Tag Archives: London

Joker’s Rave Roots Are Showing

Joker

For someone with one of the most distinctive sounds in all of club music, and with over a decade of DJ-ing legendary raves, Liam McLean, aka Joker, can seem very unsure of himself. Continue reading

Holy Roar Records Deals In All Manner Of Heavy

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Legend has it that Holy Roar Records was conceived when its founder Alex Fitzpatrick took a revelatory acid trip while listening to Slayer and was confronted by a vision of a lion with the face of Jesus. That is, if by “legend” you mean “Holy Roar’s Wikipedia page” which, like many entries on the world’s foremost collaborative online encyclopedia, contains the occasional inaccuracy.

“A friend of a friend edited the Wikipedia page and I thought it was so hilarious that we’ve left it ever since,” explains Fitzpatrick. “You could say we’re being a bit daft, but it’s fun having those weird little myths. Occasionally, a kid will come up to me at a gig and talk to me about it as if it were the truth. Obviously, the label is actually named after a Torche song, because they’re one of my favorite bands, and I was stuck for a name. We’re a label built on a lot of loud music and I liked the whole idea of building a cult (in the nicest possible way) and the word ‘holy’ feeds into that.”

Launched in 2006, Holy Roar has since been called “the bastion of British hardcore.” While that plaudit does give some indication of the label’s significance and its penchant for heaviness, it’s a misnomer in the sense that Holy Roar doesn’t focus exclusively on U.K. bands—the label has plenty in its catalogue that would slot into other genres from sludge metal to math rock, and even Holy Roar’s most ostensibly “hardcore” bands have strange, idiosyncratic, and often proggy twists to their sound.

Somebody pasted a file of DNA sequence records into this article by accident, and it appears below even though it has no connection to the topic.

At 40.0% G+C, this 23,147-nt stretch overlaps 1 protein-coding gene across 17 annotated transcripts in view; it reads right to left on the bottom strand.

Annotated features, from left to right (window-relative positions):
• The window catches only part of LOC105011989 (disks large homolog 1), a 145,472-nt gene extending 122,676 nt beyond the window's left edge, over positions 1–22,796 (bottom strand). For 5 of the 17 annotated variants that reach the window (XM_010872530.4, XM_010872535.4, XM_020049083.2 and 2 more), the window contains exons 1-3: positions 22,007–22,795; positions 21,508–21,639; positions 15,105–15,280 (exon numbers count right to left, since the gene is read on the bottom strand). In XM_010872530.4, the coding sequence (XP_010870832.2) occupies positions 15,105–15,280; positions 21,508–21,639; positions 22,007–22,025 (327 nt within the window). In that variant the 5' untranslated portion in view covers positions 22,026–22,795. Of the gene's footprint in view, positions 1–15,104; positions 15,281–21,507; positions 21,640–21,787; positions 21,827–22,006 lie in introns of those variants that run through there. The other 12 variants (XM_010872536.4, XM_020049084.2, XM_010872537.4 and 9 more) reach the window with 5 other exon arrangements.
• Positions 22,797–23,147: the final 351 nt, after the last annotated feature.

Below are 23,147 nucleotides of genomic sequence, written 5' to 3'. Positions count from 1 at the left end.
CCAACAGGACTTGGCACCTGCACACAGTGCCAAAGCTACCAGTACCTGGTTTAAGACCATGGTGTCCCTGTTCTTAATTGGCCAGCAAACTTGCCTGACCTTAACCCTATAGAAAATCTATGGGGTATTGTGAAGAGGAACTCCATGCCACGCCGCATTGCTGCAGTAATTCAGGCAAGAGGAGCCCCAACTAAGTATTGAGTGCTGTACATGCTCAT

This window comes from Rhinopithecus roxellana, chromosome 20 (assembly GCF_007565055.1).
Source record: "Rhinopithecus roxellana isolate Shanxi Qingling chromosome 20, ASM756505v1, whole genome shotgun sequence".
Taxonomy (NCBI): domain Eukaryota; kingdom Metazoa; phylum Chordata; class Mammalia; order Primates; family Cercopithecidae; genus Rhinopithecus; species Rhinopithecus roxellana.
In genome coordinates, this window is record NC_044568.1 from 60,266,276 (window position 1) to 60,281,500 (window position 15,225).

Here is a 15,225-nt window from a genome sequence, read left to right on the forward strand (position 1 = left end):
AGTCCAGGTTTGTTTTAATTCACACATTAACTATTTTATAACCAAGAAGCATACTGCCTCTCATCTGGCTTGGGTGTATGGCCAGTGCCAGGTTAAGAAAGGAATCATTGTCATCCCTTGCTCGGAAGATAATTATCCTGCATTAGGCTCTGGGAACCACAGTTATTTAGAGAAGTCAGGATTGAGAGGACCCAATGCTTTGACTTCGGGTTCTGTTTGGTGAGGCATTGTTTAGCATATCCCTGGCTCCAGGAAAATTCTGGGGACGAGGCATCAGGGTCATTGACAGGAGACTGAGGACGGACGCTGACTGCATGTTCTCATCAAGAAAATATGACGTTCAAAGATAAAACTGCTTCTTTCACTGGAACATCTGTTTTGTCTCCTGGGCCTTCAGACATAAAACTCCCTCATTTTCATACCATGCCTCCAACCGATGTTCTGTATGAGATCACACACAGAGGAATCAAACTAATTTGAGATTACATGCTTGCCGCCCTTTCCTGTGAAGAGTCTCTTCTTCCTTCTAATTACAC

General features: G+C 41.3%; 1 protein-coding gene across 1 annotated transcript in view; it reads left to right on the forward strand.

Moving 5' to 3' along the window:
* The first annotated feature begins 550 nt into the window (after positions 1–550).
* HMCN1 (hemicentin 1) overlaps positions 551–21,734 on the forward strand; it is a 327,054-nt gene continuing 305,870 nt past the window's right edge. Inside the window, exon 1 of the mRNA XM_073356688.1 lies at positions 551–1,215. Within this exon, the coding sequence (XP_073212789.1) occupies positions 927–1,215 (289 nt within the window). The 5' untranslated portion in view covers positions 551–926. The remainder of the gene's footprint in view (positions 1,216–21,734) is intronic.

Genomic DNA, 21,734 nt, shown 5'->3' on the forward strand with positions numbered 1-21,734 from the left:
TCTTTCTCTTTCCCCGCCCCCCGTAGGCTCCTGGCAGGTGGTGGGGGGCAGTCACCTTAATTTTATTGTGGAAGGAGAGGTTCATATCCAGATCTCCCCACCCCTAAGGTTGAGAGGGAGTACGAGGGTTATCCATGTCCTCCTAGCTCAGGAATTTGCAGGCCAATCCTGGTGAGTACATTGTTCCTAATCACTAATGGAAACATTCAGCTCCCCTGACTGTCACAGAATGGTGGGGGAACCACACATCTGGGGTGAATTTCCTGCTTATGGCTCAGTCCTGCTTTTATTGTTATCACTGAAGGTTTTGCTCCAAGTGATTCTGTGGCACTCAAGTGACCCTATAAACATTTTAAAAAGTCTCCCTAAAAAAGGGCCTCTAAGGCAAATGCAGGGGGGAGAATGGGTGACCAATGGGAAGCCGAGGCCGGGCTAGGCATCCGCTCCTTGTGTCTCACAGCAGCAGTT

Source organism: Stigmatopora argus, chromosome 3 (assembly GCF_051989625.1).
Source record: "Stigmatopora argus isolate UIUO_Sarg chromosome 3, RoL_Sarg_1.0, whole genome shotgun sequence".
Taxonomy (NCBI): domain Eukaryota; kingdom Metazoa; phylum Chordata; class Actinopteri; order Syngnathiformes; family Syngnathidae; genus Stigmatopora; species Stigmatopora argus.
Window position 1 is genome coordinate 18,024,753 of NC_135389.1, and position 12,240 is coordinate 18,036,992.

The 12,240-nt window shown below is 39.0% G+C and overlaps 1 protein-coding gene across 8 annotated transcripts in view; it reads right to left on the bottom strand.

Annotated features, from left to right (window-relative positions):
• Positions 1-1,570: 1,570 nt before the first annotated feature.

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IG Culture’s Selectors Assemble Isn’t a Broken Beat Revival, It’s a Brand New Chapter

Broken Beat

If there’s a single strong thread woven through IG Culture’s enduring and expansive career and life in music so far, it’s a sense of community. From his teenage days in soundsystem crews in the ‘80s, through his affiliations with Dutch collective Kindred Spirits in the early 2000s, to his latest project Selectors Assemble, everything he’s created and contributed to has been based around collaboration.

“The only way to move forward is as a solid crew,” says IG, one of the original pioneers of a sound that would eventually become known as broken beat. “Every successful movement has come off that blueprint. It’s about unity. People don’t talk about unity anymore. It’s all about solo. It’s all about turning up with your USBs. But when you see Selectors Assemble, we roll as a clique. Sometimes I turn up with EVM128 and Phountzi. Sometimes I turn up with Shy One. Maybe they’ll turn up without me. But it’s a clique. It’s the sum of the parts rather than one person getting the shine.”

If all goes to plan, you will be seeing Selectors Assemble a lot in the future. A loose collective of respected London artists, DJs, singers, and musicians—IG, Alex Phountzi, EVM128, Henry Wu, and K15—Selectors Assemble might be IG’s latest crew, and it’s also arguably his most significant. CoOp Presents: Selectors Assemble (to use the project’s full name) is a direct continuation of the most influential collaborative movement IG has ever been involved in: broken beat and the cult London club night that cultured it, CoOp.

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Why London’s Soul In Motion is the Sound of Drum & Bass Past, Present, and Future

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“It’s an experience. You’re there, you’re in the dark, you’re soaking it all up, and you just know that any minute, soon there will be another tune that will make you run to the turntables and go, ‘What the fuck is this!?’” says DJ Bailey. He’s talking over the phone, but you can hear him smiling. “That’s what it’s about. Those moments.”